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Sherman A1

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Gender: Male
Current location: U.S.
Member since: Sat May 13, 2006, 06:37 AM
Number of posts: 26,517

Journal Archives

Andrew Yang Policy on PROPORTIONAL SELECTION OF ELECTORS


The electoral college is an important system that ensures the will of the larger, more populous areas of the country aren’t the only focus of nationwide elections. It’s also enshrined in the Constitution.

Constant calls to change the electoral college after a popular vote win/electoral college loss can seem like sour grapes, and the attempt to abolish it would require a constitutional amendment that could be stopped by 13 states.

Attempts to change the electoral college through the National Popular Vote Interstate Compact are also unlikely to be successful. The 189 electoral votes currently pledged to the compact (70%) can seem close to the necessary 270 to effectively get rid of the electoral college, but looking at the remaining states leaves one wondering which are likely to sign on. Even the states that have already signed are precarious – the next election could see new elected officials who withdraw from the compact.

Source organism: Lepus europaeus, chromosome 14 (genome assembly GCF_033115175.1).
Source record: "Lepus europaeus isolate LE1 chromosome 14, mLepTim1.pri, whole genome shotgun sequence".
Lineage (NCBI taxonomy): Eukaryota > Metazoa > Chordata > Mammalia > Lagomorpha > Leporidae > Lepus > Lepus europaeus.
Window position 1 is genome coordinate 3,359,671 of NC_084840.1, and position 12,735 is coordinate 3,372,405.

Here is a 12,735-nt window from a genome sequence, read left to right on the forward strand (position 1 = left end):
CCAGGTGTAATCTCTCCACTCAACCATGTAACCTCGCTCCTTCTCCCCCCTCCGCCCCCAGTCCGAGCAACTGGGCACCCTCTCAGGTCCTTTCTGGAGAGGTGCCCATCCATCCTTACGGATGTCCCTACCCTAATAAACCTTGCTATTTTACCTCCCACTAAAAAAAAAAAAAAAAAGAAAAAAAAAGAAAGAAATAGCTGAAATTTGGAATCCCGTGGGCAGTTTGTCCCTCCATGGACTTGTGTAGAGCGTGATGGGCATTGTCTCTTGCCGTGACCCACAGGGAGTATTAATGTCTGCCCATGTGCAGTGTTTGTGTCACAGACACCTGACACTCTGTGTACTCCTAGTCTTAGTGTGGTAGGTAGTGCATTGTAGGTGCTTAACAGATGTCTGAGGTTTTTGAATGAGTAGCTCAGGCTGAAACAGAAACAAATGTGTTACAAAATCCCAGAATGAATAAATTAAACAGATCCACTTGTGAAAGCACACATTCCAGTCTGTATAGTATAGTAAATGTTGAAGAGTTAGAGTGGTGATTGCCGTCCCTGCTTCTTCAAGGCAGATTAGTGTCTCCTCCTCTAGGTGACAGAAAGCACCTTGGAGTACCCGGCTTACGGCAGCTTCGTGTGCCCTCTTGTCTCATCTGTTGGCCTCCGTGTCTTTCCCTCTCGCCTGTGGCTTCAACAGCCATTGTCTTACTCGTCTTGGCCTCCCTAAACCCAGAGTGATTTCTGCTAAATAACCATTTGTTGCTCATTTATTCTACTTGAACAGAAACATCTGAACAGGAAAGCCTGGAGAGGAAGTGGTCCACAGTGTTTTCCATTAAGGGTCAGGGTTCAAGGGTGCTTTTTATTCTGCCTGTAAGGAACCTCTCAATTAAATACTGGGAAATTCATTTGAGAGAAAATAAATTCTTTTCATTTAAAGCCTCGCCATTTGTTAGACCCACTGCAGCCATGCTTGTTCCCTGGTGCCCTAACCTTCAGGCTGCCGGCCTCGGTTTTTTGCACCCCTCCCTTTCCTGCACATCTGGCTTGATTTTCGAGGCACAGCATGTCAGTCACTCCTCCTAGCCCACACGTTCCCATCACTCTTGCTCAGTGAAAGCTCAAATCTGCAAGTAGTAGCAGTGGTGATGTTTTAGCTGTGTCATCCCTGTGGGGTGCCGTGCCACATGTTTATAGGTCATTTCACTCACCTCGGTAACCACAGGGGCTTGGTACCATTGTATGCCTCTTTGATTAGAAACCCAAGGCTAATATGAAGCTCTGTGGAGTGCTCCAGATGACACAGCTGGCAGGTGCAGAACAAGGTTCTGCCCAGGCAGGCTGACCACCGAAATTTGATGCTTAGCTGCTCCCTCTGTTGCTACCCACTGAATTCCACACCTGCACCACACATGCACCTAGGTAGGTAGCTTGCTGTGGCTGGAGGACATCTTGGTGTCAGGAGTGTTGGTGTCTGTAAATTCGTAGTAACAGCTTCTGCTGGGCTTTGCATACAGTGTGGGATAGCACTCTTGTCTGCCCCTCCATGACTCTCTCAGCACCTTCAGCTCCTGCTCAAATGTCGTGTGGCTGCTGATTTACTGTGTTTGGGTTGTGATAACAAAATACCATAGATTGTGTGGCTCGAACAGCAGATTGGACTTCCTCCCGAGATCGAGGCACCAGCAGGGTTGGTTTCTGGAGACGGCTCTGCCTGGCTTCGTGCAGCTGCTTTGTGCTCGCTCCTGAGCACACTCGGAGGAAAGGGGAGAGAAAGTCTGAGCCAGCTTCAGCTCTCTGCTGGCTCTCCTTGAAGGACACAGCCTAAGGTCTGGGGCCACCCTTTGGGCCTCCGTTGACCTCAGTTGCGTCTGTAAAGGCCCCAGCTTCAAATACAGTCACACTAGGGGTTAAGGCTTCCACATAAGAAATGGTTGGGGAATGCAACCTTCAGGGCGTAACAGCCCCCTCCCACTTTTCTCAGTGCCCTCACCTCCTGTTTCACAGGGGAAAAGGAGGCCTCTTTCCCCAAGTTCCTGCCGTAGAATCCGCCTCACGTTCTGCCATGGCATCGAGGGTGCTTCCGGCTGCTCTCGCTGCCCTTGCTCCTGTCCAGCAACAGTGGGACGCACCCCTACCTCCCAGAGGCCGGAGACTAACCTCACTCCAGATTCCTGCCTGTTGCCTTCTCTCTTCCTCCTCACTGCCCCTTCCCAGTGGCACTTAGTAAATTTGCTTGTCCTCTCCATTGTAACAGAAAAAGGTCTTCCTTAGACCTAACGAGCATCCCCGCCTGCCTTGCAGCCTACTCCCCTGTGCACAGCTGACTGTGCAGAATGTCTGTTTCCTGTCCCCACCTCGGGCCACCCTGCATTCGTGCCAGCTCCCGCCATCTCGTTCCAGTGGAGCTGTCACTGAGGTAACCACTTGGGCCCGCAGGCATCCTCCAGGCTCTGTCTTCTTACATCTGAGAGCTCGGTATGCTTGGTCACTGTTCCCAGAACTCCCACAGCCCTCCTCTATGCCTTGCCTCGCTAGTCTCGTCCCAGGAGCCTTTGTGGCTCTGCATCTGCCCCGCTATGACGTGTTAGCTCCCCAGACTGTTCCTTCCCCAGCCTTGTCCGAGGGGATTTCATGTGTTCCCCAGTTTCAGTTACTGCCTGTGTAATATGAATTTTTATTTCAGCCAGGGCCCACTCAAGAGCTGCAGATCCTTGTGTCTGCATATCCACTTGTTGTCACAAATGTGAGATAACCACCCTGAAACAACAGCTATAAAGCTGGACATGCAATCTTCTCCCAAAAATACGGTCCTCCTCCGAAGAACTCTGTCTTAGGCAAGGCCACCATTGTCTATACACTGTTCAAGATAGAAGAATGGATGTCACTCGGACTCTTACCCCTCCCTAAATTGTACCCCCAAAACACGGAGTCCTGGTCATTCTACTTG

There are, without a doubt, problems with the electoral college. Candidates can win the presidency while losing the popular vote, theoretically by quite a bit. It causes a few “swing” states to be the focus of presidential elections. It depresses voter turnout in states that are securely blue or red.

https://www.yang2020.com/policies/proportional-electors/

Andrew Yang Policy on PROPORTIONAL SELECTION OF ELECTORS

The electoral college is an important system that ensures the will of the larger, more populous areas of the country aren’t the only focus of nationwide elections. It’s also enshrined in the Constitution.

Constant calls to change the electoral college after a popular vote win/electoral college loss can seem like sour grapes, and the attempt to abolish it would require a constitutional amendment that could be stopped by 13 states.